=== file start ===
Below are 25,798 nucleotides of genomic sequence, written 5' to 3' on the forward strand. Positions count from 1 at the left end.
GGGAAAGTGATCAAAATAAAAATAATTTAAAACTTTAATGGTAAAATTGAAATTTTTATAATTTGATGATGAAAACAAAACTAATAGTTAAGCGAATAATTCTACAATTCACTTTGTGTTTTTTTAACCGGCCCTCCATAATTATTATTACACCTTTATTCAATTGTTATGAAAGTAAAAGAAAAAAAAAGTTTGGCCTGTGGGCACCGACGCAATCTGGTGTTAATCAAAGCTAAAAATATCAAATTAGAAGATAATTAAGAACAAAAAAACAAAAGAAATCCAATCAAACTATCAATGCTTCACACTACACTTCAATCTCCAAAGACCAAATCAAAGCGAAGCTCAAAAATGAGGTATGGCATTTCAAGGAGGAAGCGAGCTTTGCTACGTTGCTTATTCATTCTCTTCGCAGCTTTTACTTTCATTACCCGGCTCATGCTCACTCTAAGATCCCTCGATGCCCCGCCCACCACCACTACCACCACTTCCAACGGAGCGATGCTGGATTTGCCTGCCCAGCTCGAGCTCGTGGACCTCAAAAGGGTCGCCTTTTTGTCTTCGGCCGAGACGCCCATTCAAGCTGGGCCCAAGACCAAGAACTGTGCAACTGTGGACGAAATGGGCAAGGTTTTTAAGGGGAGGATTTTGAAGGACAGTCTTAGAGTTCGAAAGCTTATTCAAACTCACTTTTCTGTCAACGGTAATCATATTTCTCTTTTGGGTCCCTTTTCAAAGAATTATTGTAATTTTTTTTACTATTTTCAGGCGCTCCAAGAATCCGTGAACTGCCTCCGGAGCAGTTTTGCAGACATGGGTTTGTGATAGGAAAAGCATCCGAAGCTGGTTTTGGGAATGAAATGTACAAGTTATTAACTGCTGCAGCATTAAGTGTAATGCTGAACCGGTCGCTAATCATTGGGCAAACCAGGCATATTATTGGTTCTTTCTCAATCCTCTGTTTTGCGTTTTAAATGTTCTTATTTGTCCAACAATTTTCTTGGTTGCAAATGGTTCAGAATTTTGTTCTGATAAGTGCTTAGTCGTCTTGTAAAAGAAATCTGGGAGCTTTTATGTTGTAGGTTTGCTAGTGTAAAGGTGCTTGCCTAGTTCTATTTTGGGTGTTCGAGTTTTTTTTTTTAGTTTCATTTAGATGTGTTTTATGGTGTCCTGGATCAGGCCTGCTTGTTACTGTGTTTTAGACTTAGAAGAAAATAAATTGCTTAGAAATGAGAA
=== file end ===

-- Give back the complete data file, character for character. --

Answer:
Below are 25,798 nucleotides of genomic sequence, written 5' to 3' on the forward strand. Positions count from 1 at the left end.
GGGAAAGTGATCAAAATAAAAATAATTTAAAACTTTAATGGTAAAATTGAAATTTTTATAATTTGATGATGAAAACAAAACTAATAGTTAAGCGAATAATTCTACAATTCACTTTGTGTTTTTTTAACCGGCCCTCCATAATTATTATTACACCTTTATTCAATTGTTATGAAAGTAAAAGAAAAAAAAAGTTTGGCCTGTGGGCACCGACGCAATCTGGTGTTAATCAAAGCTAAAAATATCAAATTAGAAGATAATTAAGAACAAAAAAACAAAAGAAATCCAATCAAACTATCAATGCTTCACACTACACTTCAATCTCCAAAGACCAAATCAAAGCGAAGCTCAAAAATGAGGTATGGCATTTCAAGGAGGAAGCGAGCTTTGCTACGTTGCTTATTCATTCTCTTCGCAGCTTTTACTTTCATTACCCGGCTCATGCTCACTCTAAGATCCCTCGATGCCCCGCCCACCACCACTACCACCACTTCCAACGGAGCGATGCTGGATTTGCCTGCCCAGCTCGAGCTCGTGGACCTCAAAAGGGTCGCCTTTTTGTCTTCGGCCGAGACGCCCATTCAAGCTGGGCCCAAGACCAAGAACTGTGCAACTGTGGACGAAATGGGCAAGGTTTTTAAGGGGAGGATTTTGAAGGACAGTCTTAGAGTTCGAAAGCTTATTCAAACTCACTTTTCTGTCAACGGTAATCATATTTCTCTTTTGGGTCCCTTTTCAAAGAATTATTGTAATTTTTTTTACTATTTTCAGGCGCTCCAAGAATCCGTGAACTGCCTCCGGAGCAGTTTTGCAGACATGGGTTTGTGATAGGAAAAGCATCCGAAGCTGGTTTTGGGAATGAAATGTACAAGTTATTAACTGCTGCAGCATTAAGTGTAATGCTGAACCGGTCGCTAATCATTGGGCAAACCAGGCATATTATTGGTTCTTTCTCAATCCTCTGTTTTGCGTTTTAAATGTTCTTATTTGTCCAACAATTTTCTTGGTTGCAAATGGTTCAGAATTTTGTTCTGATAAGTGCTTAGTCGTCTTGTAAAAGAAATCTGGGAGCTTTTATGTTGTAGGTTTGCTAGTGTAAAGGTGCTTGCCTAGTTCTATTTTGGGTGTTCGAGTTTTTTTTTTTAGTTTCATTTAGATGTGTTTTATGGTGTCCTGGATCAGGCCTGCTTGTTACTGTGTTTTAGACTTAGAAGAAAATAAATTGCTTAGAAATGAGAA